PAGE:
Tifenn Brandily, lead author of the report said that the scale of new wind farms has also helped drive down costs.
“Our analysis [of wind farms] also suggests that since 2016, auctions are forcing developers to realize cost savings by scaling up project size and portfolios. Larger scale enables them to slash balance-of-plant, operations and maintenance expenses – and have a stronger negotiating position when ordering equipment,” he said.
Globally, BNEF estimates that the average onshore wind farm has doubled its capacity from 32 megawatts in 2016 to about 73 megawatts today. Solar farms are a third more powerful today, at 27 megawatts on average, compared to 2016.
“On current trends, the LCOE of best-in-class solar and wind projects will be pushing below 20 dollars per megawatt-hour this side of 2030. A decade ago, solar generation costs were well above $300, while onshore wind power hovered above $100 per megawatt-hour. Today the best solar projects in Chile, the Middle-East and China, or wind projects in Brazil, the U.S. and India, can achieve less than $30 per megawatt-hour. And there are plenty of innovations in the pipeline that will drive down costs further,” added Brandily.
Battery storage is another example of how scale can unlock cost reductions.
Today, BNEF estimates that the average capacity of storage projects sits at about 30 megawatt-hours, a fourfold rise compared to just seven megawatt-hours per project four years ago. Since 2018, increasing project sizes combined with a rapidly expanding manufacturing base and more energy dense chemistries, have halved the LCOE of energy storage. BNEF’s global LCOE benchmark sits now at $150/MWh for battery storage systems with a four-hour duration.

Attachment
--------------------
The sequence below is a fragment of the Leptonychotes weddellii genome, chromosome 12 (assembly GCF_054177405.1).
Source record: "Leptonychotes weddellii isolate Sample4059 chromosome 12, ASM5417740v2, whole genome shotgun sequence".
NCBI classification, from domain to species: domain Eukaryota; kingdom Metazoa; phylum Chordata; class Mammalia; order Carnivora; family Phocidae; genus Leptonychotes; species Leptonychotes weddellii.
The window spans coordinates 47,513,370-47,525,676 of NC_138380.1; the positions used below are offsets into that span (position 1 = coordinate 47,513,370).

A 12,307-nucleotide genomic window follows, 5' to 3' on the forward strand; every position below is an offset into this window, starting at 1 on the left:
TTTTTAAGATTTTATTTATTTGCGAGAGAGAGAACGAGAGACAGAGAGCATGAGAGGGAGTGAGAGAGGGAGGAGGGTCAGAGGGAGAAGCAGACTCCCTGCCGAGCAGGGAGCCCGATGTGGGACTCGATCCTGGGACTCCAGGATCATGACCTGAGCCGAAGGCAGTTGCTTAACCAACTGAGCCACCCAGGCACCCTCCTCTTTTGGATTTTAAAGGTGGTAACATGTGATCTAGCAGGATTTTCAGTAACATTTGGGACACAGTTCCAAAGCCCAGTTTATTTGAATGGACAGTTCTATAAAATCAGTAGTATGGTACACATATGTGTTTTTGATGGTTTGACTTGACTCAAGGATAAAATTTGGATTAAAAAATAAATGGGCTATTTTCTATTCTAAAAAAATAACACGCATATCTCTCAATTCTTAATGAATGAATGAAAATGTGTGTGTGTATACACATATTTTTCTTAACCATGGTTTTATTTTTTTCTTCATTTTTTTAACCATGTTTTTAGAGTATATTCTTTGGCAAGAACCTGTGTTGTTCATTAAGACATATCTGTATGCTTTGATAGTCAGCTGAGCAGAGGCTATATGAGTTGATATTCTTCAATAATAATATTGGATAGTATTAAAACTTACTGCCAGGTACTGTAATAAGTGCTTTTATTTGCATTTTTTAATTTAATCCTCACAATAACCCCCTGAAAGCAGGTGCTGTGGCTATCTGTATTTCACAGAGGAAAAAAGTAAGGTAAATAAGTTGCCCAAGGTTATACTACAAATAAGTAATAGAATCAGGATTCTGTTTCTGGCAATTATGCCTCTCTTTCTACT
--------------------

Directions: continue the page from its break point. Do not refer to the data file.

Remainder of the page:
China is home to the cheapest storage levelized costs globally, at $115 per megawatt-hour, said BNEF. This competitive advantage hinges mainly on the proximity of developers to the equipment supply chain and the more widespread use of cheaper LFP (lithium iron phosphate) chemistries. In comparison, the levelized cost of open-cycle gas turbines per megawatt-hour sits today between $99 in the U.S. and $235 in Japan, with China at $145.
BNEF’s LCOE analysis is based on information on real projects starting construction, and proprietary pricing information from suppliers. Its database covers nearly 7,000 projects across 25 technologies, including the various types of coal, gas and nuclear generation as well as renewables, situated in 47 countries around the world.
The data used for the latest report come from actual deals over recent months, and therefore do not reflect what may happen to the LCOEs of different generation technologies as a result of the economic shock created by the coronavirus pandemic.
“The coronavirus will have a range of impacts on the relative cost of fossil and renewable electricity. One important question is what happens to the costs of finance over the short and medium term. Another concerns commodity prices – coal and gas prices have weakened on world markets. If sustained, this could help shield fossil fuel generation for a while from the cost onslaught from renewables,” said Seb Henbest, chief economist at BNEF.